Wood-lined rooms are enjoying a revival and the choice of materials has never been greater. Sharon Dale reports. Pictures by James Merrell.
Anyone old enough to remember the 1960s and 70s will recall the fashion for cladding interior walls with thin wooden planks and tongue-and-groove panelling coated with various shades of orange/brown varnish.
Most of it was stripped out in the 1980s amid cries of “urghh, how could they?” But now, 40 years on, wood-lined interiors are fashionable once more.
Those planks are very much on trend thanks to the retro revival but there’s also a whole host of other options.
If you’re looking for inspiration, the best guide I’ve found is Wooden Houses by Judith Miller. It’s a hefty coffee table book full of fabulous photographs featuring everything from properties built entirely from timber to the decorative use of wood in our homes.
As ever, Judith, co-founder of the Millers Antiques Price Guide and an expert on TV’s Antiques Roadshow, has done plenty of research and traces the development of wood as an integral element in architectural design history.
She believes that lining or partly lining a room with wood offers an experience that is hard to beat: “Not only is the texture and patina of the wood captivating but the sensual warmth it exudes is enveloping. In many different forms, whether as fully round or split logs, hewn planks or elegantly carved panelling, wood has been a popular interior lining for hundreds of years, and though there are many new materials available, it remains the most versatile.”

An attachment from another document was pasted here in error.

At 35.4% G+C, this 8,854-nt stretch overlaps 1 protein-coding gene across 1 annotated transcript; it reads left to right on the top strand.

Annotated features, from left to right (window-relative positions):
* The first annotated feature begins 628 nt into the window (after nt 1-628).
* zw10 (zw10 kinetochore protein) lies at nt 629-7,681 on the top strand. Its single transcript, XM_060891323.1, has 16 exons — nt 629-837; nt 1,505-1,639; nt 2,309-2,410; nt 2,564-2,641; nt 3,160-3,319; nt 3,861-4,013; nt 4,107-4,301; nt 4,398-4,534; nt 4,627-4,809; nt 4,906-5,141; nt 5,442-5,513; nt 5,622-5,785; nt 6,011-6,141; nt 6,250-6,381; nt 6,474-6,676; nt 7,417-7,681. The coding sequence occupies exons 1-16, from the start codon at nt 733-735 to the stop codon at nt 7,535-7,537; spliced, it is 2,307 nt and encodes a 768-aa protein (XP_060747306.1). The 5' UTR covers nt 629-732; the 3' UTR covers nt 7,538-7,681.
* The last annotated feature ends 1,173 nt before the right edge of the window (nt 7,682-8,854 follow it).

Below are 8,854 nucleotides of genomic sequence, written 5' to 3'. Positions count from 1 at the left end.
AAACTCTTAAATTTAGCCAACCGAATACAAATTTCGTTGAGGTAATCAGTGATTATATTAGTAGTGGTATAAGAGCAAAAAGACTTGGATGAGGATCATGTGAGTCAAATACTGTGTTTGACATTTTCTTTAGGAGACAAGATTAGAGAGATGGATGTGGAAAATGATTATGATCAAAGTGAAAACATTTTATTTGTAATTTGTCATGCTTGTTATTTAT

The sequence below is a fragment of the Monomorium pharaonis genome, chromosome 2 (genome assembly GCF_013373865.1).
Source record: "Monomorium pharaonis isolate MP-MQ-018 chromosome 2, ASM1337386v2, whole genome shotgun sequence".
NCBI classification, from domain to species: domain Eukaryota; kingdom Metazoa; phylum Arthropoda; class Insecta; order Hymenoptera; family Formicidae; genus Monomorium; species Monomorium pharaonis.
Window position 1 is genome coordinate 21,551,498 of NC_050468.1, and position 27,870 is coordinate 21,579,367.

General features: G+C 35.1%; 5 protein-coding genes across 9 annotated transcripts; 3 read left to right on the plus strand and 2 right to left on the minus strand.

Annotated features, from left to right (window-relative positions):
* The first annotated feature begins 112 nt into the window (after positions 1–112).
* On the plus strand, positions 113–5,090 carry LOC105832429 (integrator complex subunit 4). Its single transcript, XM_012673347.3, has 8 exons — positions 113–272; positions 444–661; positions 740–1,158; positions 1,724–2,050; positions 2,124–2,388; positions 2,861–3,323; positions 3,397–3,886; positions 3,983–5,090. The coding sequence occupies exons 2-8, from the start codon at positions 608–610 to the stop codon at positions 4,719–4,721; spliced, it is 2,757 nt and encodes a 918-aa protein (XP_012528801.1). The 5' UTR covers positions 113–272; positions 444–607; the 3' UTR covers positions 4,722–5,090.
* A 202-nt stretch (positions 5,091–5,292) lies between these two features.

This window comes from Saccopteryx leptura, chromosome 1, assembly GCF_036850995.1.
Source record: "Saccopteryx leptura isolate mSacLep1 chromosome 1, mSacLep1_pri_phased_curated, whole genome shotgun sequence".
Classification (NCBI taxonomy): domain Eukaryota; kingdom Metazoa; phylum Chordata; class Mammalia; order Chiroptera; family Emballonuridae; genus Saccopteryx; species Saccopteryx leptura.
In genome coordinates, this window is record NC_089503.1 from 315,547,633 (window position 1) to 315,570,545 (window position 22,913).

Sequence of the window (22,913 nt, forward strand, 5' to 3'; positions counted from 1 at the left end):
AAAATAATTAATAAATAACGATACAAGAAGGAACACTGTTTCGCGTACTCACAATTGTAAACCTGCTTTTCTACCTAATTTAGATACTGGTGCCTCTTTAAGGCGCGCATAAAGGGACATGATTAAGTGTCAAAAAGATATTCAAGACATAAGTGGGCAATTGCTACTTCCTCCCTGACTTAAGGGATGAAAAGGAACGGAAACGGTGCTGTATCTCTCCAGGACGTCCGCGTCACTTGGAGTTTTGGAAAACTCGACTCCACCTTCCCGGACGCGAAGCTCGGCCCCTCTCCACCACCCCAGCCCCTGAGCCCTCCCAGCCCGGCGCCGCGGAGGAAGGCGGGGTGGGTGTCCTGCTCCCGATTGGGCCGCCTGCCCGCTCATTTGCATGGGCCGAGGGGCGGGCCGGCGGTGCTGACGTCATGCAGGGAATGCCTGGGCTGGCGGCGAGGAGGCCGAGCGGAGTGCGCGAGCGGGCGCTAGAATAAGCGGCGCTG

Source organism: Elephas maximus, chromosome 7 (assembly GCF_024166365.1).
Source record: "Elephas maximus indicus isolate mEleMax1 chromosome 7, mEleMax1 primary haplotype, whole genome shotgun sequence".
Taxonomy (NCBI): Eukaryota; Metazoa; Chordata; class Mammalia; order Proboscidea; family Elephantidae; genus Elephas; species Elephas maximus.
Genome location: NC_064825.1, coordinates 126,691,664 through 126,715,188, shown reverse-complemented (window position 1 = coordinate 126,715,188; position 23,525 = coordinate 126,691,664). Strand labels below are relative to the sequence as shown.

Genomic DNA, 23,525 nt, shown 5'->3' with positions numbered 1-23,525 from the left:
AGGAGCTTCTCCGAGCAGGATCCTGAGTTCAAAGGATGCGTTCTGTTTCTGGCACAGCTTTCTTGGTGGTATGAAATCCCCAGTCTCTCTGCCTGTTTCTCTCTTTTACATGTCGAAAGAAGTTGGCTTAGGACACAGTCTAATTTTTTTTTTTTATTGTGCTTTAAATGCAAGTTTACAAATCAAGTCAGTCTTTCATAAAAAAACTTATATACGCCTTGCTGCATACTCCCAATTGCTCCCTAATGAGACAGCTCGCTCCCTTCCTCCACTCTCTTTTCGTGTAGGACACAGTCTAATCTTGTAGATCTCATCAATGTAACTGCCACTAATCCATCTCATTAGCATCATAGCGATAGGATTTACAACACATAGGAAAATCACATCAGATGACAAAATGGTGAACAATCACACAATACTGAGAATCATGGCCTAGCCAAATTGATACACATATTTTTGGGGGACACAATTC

She adds that decorating a wood-lined room can be liberating. “It encourages its own ethos, which dispenses with the need for endless discussion on the merits of one wallpaper over another. The fundamental decision that will influence the look of the interior is whether to oil, stain or paint.”
■ Wooden Houses by Judith Miller is published by Ryland Peters and Small, £30, rylandpeters.com
From panelling to ply...
Here are some ideas from Wooden Houses showing what’s available if you want to add wood to your walls
Split logs: The use of split logs gives a rustic look but make sure they are dried out and expect some movement and cracking for the first few months in situ. Be careful that you don’t end up with a room that resembles a sauna and consider cladding just one wall. This is especially effective in a bedroom, where it can double as a giant headboard. To make it easier and less time-consuming you can have a gap between logs.
Whole logs: Wooden Houses features a stack of whole logs stuck together against a wall. A wooden ladder with throws and rugs draped over its rungs leans against it to complete a gorgeous vignette.
Folk art: One highlight of Judith’s book is a Norwegian log cabin with interiors decorated in 1782 by the artist Olav Hansson. They feature painted patterns, people and even an elephant on the ceiling of the bedroom. Apparently northern Europeans would paint scenes and patterns on their walls during the long winter evenings to make their homes more colourful and inviting. Those who aren’t brave enough to try could hire an expert. There are a number of talented mural artists in Yorkshire.
■ Panelling: “This first evolved in Europe in the 15th century as a way of draught-proofing rooms. A series of panels, known as wainscoting, consisted of rectangular wooden boards set in a moulded framework. As fashions changed, craftsmen began carving and embellishing the panels,” says Judith. The 17th century oak panelling at Athelhampton House, which features in her book, would translate beautifully to a contemporary room. Keighley-based Oakleaf.co.uk makes exquisite replica panelling .
Wood planks. This is one of the easiest ways of lining a room and works especially well in kitchens and bathrooms. The obvious layout is vertical but wide horizontal planks can be very effective. They all look best when painted. Be brave with colour and try a soft or dark blue, creamy yellow or fashionable grey.
Ply. If you love retro style then consider cladding a room or one wall in sheets of ply, which adds warmth and texture to the interior. Mid-century architects loved this idea.
The Acorn Wellness Retreat, near Harrogate, has incredible wood interiors, including wood-lined rooms and tree trunk dividers fitted by Haresign Design. It’s a good place to look for inspiration.